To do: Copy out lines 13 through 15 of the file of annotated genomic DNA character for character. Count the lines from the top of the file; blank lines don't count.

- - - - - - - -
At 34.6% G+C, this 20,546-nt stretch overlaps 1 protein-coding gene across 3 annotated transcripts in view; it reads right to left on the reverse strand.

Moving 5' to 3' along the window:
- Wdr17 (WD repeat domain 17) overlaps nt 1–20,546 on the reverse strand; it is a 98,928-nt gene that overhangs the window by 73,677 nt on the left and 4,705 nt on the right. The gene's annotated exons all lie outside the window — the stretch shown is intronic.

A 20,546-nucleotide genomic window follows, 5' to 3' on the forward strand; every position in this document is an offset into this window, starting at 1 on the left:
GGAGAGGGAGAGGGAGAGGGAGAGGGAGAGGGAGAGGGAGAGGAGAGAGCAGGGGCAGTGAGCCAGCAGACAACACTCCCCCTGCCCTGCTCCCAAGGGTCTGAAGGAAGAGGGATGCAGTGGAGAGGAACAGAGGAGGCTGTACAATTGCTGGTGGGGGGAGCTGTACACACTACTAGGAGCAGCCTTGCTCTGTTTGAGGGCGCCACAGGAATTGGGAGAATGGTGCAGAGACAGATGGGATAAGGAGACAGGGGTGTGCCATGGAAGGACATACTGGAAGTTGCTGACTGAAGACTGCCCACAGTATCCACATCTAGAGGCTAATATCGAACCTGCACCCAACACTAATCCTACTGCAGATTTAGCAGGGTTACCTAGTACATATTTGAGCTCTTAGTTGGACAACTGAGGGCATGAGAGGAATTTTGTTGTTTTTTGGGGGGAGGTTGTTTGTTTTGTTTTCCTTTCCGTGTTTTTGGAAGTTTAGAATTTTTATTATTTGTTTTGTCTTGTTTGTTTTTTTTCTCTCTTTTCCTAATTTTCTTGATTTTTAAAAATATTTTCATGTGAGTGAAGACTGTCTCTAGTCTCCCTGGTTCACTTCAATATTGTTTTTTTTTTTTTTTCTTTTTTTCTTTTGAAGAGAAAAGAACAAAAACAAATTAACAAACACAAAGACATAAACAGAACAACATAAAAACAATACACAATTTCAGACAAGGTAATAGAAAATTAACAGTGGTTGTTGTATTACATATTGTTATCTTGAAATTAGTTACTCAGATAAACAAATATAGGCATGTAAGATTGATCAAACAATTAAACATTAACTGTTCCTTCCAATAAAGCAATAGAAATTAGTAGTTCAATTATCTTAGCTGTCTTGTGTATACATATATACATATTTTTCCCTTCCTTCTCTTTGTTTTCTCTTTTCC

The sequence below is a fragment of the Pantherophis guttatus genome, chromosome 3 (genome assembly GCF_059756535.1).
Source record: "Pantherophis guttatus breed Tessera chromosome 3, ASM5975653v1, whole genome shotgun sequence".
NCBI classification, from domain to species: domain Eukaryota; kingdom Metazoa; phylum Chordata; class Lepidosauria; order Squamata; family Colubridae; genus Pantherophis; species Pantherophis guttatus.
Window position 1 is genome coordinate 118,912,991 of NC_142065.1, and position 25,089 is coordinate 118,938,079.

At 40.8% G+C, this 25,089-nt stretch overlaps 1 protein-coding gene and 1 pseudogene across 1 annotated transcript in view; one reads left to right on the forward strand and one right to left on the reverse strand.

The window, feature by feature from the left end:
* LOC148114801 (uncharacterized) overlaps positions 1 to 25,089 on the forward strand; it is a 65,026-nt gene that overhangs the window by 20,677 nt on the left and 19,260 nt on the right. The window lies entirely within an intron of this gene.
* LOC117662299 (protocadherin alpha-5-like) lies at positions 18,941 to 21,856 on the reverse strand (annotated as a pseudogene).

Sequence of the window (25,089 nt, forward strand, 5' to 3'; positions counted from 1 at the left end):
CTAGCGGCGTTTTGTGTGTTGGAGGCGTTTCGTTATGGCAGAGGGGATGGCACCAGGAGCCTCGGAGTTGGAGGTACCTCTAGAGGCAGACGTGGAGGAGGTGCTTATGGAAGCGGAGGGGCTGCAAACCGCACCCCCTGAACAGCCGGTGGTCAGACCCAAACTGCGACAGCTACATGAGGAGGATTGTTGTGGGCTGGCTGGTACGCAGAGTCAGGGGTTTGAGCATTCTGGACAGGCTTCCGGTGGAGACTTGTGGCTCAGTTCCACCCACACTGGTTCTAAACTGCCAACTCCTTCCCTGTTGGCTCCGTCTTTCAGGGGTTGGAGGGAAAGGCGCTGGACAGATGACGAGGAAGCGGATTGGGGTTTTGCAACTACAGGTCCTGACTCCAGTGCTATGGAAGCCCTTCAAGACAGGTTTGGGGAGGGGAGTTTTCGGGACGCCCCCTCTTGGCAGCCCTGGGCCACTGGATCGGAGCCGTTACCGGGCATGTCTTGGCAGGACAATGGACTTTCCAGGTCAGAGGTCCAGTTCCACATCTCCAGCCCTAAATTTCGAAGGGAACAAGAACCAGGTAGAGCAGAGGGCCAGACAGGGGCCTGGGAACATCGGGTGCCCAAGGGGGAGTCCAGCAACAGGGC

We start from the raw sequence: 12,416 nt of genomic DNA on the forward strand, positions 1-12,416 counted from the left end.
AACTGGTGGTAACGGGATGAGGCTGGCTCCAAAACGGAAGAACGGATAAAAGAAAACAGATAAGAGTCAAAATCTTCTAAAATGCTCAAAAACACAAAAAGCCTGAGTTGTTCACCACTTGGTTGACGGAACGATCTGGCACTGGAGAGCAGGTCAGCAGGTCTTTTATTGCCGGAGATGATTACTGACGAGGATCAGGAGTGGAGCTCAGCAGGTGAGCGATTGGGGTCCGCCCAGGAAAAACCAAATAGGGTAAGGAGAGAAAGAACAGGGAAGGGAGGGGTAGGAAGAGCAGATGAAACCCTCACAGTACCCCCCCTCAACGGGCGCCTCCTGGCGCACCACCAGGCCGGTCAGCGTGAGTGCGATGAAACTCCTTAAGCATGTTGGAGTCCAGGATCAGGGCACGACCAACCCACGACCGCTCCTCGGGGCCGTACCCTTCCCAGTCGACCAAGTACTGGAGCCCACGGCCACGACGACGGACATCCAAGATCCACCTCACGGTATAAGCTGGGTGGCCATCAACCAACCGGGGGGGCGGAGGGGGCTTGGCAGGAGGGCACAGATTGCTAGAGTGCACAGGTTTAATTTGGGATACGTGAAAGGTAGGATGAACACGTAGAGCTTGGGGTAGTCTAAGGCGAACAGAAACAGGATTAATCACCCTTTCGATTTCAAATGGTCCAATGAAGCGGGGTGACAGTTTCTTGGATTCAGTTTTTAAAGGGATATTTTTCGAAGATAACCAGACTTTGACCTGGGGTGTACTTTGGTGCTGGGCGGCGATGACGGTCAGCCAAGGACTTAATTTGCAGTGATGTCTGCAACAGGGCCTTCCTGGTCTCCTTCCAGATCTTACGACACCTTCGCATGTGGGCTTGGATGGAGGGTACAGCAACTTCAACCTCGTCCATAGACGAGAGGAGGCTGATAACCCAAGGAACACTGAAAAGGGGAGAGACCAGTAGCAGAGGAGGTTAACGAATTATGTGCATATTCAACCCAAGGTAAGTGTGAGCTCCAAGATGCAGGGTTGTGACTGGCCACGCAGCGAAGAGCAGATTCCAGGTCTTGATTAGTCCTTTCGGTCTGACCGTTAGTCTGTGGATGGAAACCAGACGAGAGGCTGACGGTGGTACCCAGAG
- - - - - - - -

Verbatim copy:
* LOC117662299 (protocadherin alpha-5-like) lies at positions 18,941 to 21,856 on the reverse strand (annotated as a pseudogene).

Sequence of the window (25,089 nt, forward strand, 5' to 3'; positions counted from 1 at the left end):
CTAGCGGCGTTTTGTGTGTTGGAGGCGTTTCGTTATGGCAGAGGGGATGGCACCAGGAGCCTCGGAGTTGGAGGTACCTCTAGAGGCAGACGTGGAGGAGGTGCTTATGGAAGCGGAGGGGCTGCAAACCGCACCCCCTGAACAGCCGGTGGTCAGACCCAAACTGCGACAGCTACATGAGGAGGATTGTTGTGGGCTGGCTGGTACGCAGAGTCAGGGGTTTGAGCATTCTGGACAGGCTTCCGGTGGAGACTTGTGGCTCAGTTCCACCCACACTGGTTCTAAACTGCCAACTCCTTCCCTGTTGGCTCCGTCTTTCAGGGGTTGGAGGGAAAGGCGCTGGACAGATGACGAGGAAGCGGATTGGGGTTTTGCAACTACAGGTCCTGACTCCAGTGCTATGGAAGCCCTTCAAGACAGGTTTGGGGAGGGGAGTTTTCGGGACGCCCCCTCTTGGCAGCCCTGGGCCACTGGATCGGAGCCGTTACCGGGCATGTCTTGGCAGGACAATGGACTTTCCAGGTCAGAGGTCCAGTTCCACATCTCCAGCCCTAAATTTCGAAGGGAACAAGAACCAGGTAGAGCAGAGGGCCAGACAGGGGCCTGGGAACATCGGGTGCCCAAGGGGGAGTCCAGCAACAGGGC